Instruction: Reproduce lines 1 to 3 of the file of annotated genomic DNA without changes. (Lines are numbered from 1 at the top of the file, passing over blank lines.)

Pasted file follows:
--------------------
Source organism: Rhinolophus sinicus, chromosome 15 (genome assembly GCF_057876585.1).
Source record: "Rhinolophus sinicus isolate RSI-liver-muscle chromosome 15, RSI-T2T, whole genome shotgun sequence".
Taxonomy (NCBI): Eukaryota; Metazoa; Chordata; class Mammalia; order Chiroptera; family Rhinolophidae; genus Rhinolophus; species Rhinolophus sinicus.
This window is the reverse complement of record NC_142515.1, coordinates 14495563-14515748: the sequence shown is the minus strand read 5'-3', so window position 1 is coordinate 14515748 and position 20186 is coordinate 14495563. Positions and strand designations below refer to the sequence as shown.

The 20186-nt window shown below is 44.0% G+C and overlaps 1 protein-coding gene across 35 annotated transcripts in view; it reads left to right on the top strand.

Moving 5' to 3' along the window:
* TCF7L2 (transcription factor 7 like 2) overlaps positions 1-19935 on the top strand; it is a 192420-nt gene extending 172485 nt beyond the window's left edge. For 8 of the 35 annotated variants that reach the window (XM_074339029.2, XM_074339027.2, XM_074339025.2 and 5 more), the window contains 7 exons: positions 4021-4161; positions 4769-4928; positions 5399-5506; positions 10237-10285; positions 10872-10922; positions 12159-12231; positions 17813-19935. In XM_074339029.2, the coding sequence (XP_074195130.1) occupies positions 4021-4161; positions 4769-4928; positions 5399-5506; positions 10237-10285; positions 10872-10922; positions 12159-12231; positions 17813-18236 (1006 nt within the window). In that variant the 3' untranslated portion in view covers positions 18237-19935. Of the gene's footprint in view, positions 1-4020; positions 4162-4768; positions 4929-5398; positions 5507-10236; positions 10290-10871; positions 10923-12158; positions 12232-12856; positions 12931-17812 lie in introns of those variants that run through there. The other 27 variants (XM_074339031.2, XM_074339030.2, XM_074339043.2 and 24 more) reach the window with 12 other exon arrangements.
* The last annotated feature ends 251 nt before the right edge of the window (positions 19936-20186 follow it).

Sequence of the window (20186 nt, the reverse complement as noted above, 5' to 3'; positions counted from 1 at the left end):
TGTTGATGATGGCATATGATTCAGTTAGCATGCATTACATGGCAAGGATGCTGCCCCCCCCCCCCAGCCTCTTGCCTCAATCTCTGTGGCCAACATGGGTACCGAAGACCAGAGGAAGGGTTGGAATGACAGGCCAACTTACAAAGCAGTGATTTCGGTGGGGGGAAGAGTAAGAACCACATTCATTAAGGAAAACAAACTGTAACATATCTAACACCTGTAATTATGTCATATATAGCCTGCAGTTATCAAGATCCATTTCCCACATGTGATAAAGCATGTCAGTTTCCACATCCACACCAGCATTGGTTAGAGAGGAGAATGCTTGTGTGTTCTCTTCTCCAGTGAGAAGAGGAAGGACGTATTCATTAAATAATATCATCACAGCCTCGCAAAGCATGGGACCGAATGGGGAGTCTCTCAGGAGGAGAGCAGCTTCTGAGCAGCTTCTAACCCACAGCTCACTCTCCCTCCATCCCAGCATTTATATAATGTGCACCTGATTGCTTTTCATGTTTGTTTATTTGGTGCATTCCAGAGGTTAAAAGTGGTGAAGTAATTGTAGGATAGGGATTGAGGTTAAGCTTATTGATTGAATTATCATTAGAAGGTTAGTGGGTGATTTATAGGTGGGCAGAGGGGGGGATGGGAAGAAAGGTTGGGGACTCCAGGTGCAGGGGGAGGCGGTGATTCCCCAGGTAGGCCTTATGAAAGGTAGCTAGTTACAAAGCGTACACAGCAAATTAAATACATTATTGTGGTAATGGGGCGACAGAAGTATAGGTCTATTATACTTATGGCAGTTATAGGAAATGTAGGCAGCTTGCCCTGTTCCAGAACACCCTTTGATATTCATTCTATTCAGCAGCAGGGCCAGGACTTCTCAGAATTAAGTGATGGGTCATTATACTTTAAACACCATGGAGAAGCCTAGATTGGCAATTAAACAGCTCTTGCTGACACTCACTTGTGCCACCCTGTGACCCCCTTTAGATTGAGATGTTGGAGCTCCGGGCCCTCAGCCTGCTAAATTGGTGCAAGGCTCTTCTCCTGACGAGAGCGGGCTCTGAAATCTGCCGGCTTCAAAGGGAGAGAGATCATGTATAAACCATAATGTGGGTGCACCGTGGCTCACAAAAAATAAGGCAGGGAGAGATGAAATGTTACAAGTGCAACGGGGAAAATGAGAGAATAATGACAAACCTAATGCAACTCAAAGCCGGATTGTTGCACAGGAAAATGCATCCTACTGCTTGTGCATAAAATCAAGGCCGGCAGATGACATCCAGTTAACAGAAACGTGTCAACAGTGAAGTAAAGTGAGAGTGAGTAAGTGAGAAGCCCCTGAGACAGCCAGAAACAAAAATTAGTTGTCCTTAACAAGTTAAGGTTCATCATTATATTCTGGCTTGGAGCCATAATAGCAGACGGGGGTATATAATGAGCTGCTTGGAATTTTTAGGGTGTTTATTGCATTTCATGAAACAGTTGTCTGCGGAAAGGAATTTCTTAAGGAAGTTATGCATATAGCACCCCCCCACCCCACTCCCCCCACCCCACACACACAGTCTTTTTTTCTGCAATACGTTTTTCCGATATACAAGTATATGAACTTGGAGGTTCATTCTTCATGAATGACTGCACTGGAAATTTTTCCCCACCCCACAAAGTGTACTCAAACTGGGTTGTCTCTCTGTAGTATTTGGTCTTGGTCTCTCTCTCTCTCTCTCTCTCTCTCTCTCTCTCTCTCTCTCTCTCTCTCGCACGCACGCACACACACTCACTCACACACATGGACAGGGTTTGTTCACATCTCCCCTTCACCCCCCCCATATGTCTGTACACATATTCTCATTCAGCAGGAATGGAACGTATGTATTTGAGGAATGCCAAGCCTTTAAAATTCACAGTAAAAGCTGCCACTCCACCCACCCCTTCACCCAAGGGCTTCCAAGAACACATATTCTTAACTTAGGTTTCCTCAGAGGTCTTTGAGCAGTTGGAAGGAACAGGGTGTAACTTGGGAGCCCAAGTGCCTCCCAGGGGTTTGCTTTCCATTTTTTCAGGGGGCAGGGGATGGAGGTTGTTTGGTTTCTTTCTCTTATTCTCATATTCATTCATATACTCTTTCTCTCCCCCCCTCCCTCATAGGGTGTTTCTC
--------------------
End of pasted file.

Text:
Source organism: Rhinolophus sinicus, chromosome 15 (genome assembly GCF_057876585.1).
Source record: "Rhinolophus sinicus isolate RSI-liver-muscle chromosome 15, RSI-T2T, whole genome shotgun sequence".
Taxonomy (NCBI): Eukaryota; Metazoa; Chordata; class Mammalia; order Chiroptera; family Rhinolophidae; genus Rhinolophus; species Rhinolophus sinicus.